Nearly 30 years ago, baseball cards had quite a moment. Too much of one, in fact.

While baseball cards have long held value — especially rare cards of beloved players — in the ’90s, things got a little ridiculous…

Some cards could double or triple in value in a year’s time — then do the same again within six months.

The bubble was on.

Baseball card valuations got silly… prices skyrocketed… people who had no interest in baseball started buying up all they could… and, unsurprisingly, when the bubble burst, a lot of people wound up very disappointed in their investments.

This brings up an important lesson: Even established collectibles and assets can suffer massive bubbles that distort the market and make it difficult to predict prices even a few months out.

So — how can you spot a bubble? Well, there are three main markers:

1. Prices rise too fast. As a general rule, if an overall asset class is jumping by over 20–50% for an extended time, you’re probably looking at a bubble.

There are exceptions. Chinese stamps, for instance, jumped nearly 100% per year for many years because so many newly rich Chinese buyers were entering the market. While Chinese stamp prices have stabilized, they haven’t fallen the way they would if a bubble had burst.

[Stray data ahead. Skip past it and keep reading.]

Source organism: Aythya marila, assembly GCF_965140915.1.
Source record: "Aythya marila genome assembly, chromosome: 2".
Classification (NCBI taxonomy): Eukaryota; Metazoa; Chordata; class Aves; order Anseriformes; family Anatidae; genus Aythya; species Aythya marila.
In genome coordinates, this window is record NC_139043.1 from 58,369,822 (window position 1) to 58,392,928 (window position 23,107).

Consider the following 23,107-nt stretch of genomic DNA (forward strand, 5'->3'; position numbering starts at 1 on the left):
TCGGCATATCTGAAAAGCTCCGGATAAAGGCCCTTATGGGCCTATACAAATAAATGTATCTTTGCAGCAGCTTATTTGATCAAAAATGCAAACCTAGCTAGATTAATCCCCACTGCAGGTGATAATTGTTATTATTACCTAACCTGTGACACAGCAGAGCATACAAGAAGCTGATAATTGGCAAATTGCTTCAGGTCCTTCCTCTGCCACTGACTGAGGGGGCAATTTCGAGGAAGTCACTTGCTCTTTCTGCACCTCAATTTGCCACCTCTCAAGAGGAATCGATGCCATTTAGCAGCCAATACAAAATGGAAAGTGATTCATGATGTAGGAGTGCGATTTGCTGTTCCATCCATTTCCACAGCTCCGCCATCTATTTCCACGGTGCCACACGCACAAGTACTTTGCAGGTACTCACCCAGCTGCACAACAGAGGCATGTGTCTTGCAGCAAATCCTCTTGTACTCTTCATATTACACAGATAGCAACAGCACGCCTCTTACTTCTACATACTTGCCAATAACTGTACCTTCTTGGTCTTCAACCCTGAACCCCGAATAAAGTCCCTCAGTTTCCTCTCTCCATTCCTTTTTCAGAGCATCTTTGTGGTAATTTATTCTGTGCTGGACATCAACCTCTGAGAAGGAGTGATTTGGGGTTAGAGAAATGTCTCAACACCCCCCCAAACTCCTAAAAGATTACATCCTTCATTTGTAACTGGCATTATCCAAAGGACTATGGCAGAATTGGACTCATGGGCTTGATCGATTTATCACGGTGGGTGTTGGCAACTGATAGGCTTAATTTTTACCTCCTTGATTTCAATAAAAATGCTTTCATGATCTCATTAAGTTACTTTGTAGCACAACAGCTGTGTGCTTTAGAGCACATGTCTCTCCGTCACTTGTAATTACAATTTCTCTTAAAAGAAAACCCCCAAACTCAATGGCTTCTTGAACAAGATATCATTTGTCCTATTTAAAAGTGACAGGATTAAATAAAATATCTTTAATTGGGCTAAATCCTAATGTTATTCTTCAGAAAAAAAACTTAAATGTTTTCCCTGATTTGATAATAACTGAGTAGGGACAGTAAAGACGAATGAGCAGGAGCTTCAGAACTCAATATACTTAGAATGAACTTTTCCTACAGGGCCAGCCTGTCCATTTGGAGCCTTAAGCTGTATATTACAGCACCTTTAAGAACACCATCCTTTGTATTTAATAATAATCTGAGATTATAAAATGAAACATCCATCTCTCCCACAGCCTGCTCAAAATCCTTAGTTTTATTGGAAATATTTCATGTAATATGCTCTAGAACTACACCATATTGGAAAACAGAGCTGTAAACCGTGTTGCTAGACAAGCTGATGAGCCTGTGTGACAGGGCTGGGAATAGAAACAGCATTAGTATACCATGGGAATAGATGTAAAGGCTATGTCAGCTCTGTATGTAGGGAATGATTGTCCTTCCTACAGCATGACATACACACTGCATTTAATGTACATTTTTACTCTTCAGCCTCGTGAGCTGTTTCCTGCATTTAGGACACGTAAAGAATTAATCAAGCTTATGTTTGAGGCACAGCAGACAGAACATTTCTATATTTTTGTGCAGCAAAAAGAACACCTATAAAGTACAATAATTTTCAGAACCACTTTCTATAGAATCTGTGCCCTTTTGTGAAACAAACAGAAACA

Likewise, any individual item can outpace the market. It really only takes one obsessed collector to rachet up prices in any particular niche.

But as a general rule — if prices are rising too fast, look out for a bubble. Who knows how long it can go for? And the mere fact that a market is experiencing a bubble doesn’t mean the underlying asset isn’t valuable…

But buying into a bubble is risky — be aware.

2. New, oddly matched buyers are entering the market. When you’re looking at baseball cards, baseball fans are the natural audience.

For art, you expect art lovers. Wine should attract oenophiles, and so on.

If a market is suddenly attracting buyers that don’t logically fit, odds are good you’re seeing speculators pouring into a bubble.

Like if sports haters are suddenly buying baseball cards — the way they did in the ’90s.